UCU Congress 2023
Invasion and war
On 24th February 2022 Russia invaded Ukraine in a continuation of the war that began when Russia annexed Crimea in 2014. This was a violation of Ukrainian sovereignty and a denial of the right of Ukraine to exist as a nation. It was a project to overthrow the existing Ukrainian Government (the one elected by Ukrainians) and to impose a puppet government.
The casualties of Russia’s war on Ukraine are counted in tens of thousands, the displaced in many millions, the damage in tens of billions of pounds. The invading forces are systematically committing war crimes including intentional killing of civilians, rape, destruction of vital infrastructure, and forced displacement and deportations, including of children.
Thousands of schools, colleges and universities have been bombed, in the occupied territories there is enforced russification and integration into the Russian state.
The Ukrainian people are fighting for their right to exist, fighting a national liberation struggle. People like UCU members – academics, lecturers, researchers, college and university administrators – have had to become soldiers. This was not because these people ever wanted a military career. It was an action forced on them by the brutality of the Russian invasion which has a genocidal goal to abolish Ukraine entirely.
What future for Ukraine?
Many ordinary Ukrainian workers and trade unionists are now serving in Ukraine’s armed forces. They have put up a heroic resistance to the invasion. Their victory will be the best prospect for building a democratic and progressive future for Ukraine. It will be blow against the growing fascist and authoritarian forces we see across the world today. It will also be the best prospect for democratic change in the Russian Federation.
This is not a conflict in which the UK labour movement should be neutral. There is no middle ground. Ukrainian trade unions such as the Free Trade Union of Education and Science of Ukraine are appealing for our solidarity – we must stand with our fellow workers in Ukraine.
Motions at UCU Congress
There are two motions on Ukraine at UCU Congress. They reflect two very different political positions on the war.
The ‘Stop the War’ motion is based on a view that reduces Ukrainians to pawns in a ‘proxy’ war between NATO and Russia. There are certainly sections of the Western powers that only support Ukraine to weaken Russia as a rival power. But this is still first and foremost a Ukrainian war of national liberation against Putin’s openly proclaimed attempt to rebuild a new Tsarist empire. Ukraine has every right to take arms from whoever will supply them, whatever their motives.
‘Stop the War’ originally had some respect for opposition to the invasion of Iraq, but 22 years later we are in a different situation. Tragically it is run by a number of people who in the past opposed Russian Imperialism and Stalinism, but on Ukraine they are allied with the Communist Party of Britain, they are essentially (but quietly) pro-Putin, at least in the sense that they do not want Ukraine to win.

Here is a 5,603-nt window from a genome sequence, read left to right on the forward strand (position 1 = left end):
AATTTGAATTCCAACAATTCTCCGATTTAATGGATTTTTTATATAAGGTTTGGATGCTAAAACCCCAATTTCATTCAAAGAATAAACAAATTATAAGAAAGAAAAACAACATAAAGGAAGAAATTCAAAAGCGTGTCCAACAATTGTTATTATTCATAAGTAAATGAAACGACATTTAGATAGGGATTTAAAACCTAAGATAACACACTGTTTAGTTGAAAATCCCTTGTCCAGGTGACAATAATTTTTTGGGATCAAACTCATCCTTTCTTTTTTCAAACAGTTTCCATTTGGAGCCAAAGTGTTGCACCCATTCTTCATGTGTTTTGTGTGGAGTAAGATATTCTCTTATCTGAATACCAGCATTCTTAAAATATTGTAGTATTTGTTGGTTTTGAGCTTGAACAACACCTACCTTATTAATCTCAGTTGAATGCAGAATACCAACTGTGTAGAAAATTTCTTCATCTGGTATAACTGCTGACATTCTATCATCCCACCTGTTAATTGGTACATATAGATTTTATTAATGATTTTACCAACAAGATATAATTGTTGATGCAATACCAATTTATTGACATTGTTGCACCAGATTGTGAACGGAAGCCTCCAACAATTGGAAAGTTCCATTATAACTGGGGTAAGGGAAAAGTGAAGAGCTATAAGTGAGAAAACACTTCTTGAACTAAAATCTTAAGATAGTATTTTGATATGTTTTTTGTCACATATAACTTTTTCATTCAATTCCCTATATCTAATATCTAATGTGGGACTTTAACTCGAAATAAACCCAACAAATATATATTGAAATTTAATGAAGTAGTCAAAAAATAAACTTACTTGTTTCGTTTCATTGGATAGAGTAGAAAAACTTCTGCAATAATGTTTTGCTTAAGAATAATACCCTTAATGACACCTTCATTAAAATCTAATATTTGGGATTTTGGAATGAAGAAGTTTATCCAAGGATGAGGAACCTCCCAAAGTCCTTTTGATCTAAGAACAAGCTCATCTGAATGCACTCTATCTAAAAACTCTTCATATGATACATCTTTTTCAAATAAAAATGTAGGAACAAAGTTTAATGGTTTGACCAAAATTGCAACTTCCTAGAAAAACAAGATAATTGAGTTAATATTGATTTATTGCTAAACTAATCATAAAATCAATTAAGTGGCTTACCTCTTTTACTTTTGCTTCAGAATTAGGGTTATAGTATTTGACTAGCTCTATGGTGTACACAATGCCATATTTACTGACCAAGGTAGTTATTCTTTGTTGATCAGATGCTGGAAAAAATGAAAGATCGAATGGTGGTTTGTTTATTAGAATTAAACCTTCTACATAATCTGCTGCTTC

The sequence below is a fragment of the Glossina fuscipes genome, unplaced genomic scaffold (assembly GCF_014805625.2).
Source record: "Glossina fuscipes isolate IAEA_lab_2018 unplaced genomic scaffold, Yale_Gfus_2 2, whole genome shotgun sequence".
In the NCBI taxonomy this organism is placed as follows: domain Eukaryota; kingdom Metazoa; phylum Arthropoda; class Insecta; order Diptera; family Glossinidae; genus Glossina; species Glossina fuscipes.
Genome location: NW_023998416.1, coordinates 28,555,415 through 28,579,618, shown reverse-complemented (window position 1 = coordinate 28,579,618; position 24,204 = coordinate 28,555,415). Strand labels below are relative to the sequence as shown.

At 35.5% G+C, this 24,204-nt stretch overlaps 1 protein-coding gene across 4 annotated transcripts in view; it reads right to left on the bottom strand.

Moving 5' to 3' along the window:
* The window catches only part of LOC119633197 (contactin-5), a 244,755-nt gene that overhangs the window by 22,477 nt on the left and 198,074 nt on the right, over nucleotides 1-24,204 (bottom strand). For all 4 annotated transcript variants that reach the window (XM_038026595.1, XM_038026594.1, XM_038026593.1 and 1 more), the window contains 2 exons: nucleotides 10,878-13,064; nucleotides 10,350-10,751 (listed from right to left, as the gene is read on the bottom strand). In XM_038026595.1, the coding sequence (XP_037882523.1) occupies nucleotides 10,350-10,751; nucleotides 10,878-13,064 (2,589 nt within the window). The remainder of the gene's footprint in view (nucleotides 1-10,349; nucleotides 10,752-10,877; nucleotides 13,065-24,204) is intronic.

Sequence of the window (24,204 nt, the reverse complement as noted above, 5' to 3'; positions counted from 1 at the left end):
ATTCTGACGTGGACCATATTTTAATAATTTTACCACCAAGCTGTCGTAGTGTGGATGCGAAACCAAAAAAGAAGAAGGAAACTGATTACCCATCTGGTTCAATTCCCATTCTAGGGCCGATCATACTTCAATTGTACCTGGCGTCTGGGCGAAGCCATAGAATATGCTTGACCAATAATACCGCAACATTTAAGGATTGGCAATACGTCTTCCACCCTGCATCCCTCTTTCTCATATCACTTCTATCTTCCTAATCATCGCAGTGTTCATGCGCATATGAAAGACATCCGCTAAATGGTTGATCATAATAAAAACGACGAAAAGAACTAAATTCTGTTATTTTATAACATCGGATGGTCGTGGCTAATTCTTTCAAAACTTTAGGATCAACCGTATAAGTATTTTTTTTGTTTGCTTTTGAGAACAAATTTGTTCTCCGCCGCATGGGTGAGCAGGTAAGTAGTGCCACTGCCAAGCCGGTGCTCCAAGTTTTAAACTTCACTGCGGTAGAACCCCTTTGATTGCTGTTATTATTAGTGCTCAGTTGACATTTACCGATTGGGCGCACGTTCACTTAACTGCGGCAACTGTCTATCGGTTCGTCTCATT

Through gritted teeth they say ‘We should stand in solidarity with ordinary Ukrainians and demand an immediate withdrawal of Russian troops.’ Whilst calling on the ‘government to stop sending arms to Ukraine’, and for ‘peace’ talks. This would undermine the Ukrainian resistance and lead to victory for Russia and more Ukrainian deaths. This is a ‘peace’ which means occupation, it is to advocate a disarmed Ukraine ceding territory and accepting terms imposed by Russian Imperialism. Denying arms supplies to Ukraine from a pacifist position would have the same consequence.
Where are the Ukrainian people in the ‘Stop the War’ analysis? Ukrainian voices are not being heard. The Ukrainian people are viewed simply as puppets, with no agency or autonomy. There is no strategy in this approach to achieve justice for Ukrainians or to end the invasion of Ukraine. It ignores the fact Ukrainians will not accept occupation and are resisting the invasion. If arms supplies stopped it would not bring peace — Ukrainians will still resist with whatever weapons they have in what would be a protracted, bloodier war.
It would be a shameful act of UCU Congress to vote for this. It is a proposal to disarm the victims of Russian fascist aggression, not the aggressors. Please be clear if you vote for the ‘Stop the War’ motion you are voting to stop the victims of aggression from having the means to defend themselves. You may be shocked to read this, but this is what the ‘Stop the War’ motions says. If you believe in the right of Ukraine to self-determination and the right to resist invasion, then how can you deny the Ukrainian people the means to resist?
Do not vote for the ‘Stop the War’ motion thinking it will end the suffering of the Ukrainian people. If Russia were to win, the sufferings of the Ukrainians will continue. Suffering does not end when the victims are conquered, as the sufferings of the Palestinian people show.
The NEC motion should be supported. It makes a good beginning on solidarity work by unambiguously condemning the Russian invasion and recognising Ukraine’s right to self-determination. It calls for support for refugees and cancellation of Ukraine’s national debt. The NEC motion recognises the need to condemn all imperialisms, not only the imperialism of our own rulers. It places a duty on the NEC’s International Working Group to undertake practical solidarity work and build links with Ukrainian trade unionists and feminists.
Remember, if Russia stops fighting, the war will end. If Ukraine is forced to stop fighting Ukraine will end. Stand with Ukraine. Please give your fellow workers and trade unionists in Ukraine, the solidarity they need.
Vote for the NEC motion – Reject the Stop the War fake ‘peace’ motion